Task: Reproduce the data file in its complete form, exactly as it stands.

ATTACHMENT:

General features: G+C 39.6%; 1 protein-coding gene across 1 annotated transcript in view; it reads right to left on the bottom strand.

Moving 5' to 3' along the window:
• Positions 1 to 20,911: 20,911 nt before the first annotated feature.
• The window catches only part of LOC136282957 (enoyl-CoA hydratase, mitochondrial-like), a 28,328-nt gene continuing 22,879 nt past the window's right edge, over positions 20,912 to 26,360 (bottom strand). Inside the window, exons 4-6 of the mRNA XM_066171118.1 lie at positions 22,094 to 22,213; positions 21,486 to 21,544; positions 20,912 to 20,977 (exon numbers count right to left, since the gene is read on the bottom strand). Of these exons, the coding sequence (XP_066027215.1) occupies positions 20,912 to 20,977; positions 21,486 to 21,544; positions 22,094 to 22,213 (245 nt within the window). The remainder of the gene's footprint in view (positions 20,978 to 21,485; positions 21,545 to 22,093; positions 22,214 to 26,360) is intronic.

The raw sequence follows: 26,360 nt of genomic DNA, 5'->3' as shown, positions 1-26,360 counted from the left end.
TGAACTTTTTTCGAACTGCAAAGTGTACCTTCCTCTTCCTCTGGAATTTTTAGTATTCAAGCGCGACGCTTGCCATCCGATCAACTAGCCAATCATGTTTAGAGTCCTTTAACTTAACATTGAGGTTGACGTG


General features: G+C 39.6%; 1 protein-coding gene across 1 annotated transcript in view; it reads right to left on the bottom strand.

Moving 5' to 3' along the window:
• Positions 1 to 20,911: 20,911 nt before the first annotated feature.
• The window catches only part of LOC136282957 (enoyl-CoA hydratase, mitochondrial-like), a 28,328-nt gene continuing 22,879 nt past the window's right edge, over positions 20,912 to 26,360 (bottom strand). Inside the window, exons 4-6 of the mRNA XM_066171118.1 lie at positions 22,094 to 22,213; positions 21,486 to 21,544; positions 20,912 to 20,977 (exon numbers count right to left, since the gene is read on the bottom strand). Of these exons, the coding sequence (XP_066027215.1) occupies positions 20,912 to 20,977; positions 21,486 to 21,544; positions 22,094 to 22,213 (245 nt within the window). The remainder of the gene's footprint in view (positions 20,978 to 21,485; positions 21,545 to 22,093; positions 22,214 to 26,360) is intronic.

The raw sequence follows: 26,360 nt of genomic DNA, 5'->3' as shown, positions 1-26,360 counted from the left end.
TGAACTTTTTTCGAACTGCAAAGTGTACCTTCCTCTTCCTCTGGAATTTTTAGTATTCAAGCGCGACGCTTGCCATCCGATCAACTAGCCAATCATGTTTAGAGTCCTTTAACTTAACATTGAGGTTGACGTG